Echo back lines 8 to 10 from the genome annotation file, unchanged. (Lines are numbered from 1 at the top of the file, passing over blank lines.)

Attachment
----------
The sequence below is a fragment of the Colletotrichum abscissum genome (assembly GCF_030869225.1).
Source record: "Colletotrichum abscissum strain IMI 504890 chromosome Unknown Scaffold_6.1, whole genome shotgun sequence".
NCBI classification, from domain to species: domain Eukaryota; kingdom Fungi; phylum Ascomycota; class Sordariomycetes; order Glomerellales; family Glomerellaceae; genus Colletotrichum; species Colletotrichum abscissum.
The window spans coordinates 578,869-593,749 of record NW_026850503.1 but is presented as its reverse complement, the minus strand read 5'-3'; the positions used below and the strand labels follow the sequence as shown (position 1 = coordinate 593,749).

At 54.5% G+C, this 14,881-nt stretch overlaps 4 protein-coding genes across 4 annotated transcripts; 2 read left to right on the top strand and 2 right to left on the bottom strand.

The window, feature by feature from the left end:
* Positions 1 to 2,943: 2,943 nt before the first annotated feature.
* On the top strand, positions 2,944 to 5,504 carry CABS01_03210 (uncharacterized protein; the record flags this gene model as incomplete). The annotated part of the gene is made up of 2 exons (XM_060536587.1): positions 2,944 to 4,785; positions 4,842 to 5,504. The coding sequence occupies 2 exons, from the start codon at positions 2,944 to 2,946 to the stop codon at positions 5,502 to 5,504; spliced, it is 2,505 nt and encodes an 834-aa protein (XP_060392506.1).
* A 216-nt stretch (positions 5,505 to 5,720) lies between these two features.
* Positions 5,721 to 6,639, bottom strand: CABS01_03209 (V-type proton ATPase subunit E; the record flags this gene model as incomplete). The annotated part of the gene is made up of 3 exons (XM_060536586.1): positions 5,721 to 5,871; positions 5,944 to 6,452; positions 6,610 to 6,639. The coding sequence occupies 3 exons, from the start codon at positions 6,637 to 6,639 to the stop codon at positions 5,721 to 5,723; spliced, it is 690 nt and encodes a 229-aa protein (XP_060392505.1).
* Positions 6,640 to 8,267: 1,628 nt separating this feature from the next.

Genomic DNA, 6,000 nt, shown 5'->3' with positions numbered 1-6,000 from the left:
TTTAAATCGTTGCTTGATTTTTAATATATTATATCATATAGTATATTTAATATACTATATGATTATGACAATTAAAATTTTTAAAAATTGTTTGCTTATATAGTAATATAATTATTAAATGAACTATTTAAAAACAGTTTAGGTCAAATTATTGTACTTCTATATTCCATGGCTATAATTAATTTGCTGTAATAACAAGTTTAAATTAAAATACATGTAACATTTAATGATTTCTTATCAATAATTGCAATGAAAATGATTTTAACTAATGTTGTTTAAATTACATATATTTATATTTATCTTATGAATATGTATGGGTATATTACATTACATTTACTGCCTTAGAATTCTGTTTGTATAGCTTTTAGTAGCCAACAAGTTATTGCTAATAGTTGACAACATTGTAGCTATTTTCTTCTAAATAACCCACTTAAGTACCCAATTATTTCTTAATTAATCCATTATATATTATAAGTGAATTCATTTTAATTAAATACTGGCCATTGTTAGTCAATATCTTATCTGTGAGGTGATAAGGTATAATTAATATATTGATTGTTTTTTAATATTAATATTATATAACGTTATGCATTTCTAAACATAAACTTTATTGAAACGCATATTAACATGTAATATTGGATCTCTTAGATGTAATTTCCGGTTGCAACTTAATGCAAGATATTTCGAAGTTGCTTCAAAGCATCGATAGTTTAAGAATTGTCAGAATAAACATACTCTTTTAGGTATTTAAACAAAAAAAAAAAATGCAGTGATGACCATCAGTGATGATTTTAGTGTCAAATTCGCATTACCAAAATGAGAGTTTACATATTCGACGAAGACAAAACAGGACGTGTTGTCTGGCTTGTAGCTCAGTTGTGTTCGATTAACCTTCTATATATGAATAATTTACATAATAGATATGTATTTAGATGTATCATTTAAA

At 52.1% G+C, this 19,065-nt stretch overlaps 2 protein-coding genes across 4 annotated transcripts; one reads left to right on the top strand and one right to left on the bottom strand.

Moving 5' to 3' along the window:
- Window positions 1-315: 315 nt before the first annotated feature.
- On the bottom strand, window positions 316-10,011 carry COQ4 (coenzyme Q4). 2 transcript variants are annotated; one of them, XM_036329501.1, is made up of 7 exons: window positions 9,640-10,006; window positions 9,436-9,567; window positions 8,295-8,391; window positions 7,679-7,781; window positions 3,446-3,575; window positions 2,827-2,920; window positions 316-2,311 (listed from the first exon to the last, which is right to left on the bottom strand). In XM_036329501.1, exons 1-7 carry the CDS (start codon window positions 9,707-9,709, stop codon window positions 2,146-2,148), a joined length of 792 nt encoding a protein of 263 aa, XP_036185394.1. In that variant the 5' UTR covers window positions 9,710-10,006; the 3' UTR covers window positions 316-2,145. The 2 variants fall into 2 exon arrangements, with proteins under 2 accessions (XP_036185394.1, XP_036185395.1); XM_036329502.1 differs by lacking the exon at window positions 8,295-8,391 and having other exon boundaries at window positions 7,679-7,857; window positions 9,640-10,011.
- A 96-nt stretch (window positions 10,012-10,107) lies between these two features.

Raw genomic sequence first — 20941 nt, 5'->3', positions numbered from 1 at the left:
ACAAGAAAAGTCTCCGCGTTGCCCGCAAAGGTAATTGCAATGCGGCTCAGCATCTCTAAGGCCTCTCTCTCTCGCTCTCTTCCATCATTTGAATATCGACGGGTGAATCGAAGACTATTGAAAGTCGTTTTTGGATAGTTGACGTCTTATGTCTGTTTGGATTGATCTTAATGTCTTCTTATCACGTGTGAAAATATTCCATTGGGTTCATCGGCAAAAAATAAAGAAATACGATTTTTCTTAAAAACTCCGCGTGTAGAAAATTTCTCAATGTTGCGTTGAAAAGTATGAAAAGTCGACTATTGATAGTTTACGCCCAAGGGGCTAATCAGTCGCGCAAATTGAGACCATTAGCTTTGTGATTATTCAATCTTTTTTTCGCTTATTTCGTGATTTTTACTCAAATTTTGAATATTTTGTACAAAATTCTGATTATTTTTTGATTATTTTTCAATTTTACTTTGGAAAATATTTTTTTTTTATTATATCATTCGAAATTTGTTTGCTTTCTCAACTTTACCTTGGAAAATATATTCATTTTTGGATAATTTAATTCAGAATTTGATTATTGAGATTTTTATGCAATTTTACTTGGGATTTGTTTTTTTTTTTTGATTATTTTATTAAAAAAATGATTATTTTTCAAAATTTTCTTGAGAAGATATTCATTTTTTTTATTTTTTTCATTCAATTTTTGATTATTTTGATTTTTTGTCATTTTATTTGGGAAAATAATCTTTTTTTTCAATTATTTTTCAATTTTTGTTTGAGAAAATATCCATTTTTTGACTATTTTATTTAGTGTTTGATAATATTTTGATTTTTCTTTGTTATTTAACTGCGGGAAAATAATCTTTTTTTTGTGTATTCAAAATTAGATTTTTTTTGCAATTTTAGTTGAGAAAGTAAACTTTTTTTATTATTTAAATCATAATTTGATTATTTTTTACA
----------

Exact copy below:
* On the top strand, positions 2,944 to 5,504 carry CABS01_03210 (uncharacterized protein; the record flags this gene model as incomplete). The annotated part of the gene is made up of 2 exons (XM_060536587.1): positions 2,944 to 4,785; positions 4,842 to 5,504. The coding sequence occupies 2 exons, from the start codon at positions 2,944 to 2,946 to the stop codon at positions 5,502 to 5,504; spliced, it is 2,505 nt and encodes an 834-aa protein (XP_060392506.1).
* A 216-nt stretch (positions 5,505 to 5,720) lies between these two features.
* Positions 5,721 to 6,639, bottom strand: CABS01_03209 (V-type proton ATPase subunit E; the record flags this gene model as incomplete). The annotated part of the gene is made up of 3 exons (XM_060536586.1): positions 5,721 to 5,871; positions 5,944 to 6,452; positions 6,610 to 6,639. The coding sequence occupies 3 exons, from the start codon at positions 6,637 to 6,639 to the stop codon at positions 5,721 to 5,723; spliced, it is 690 nt and encodes a 229-aa protein (XP_060392505.1).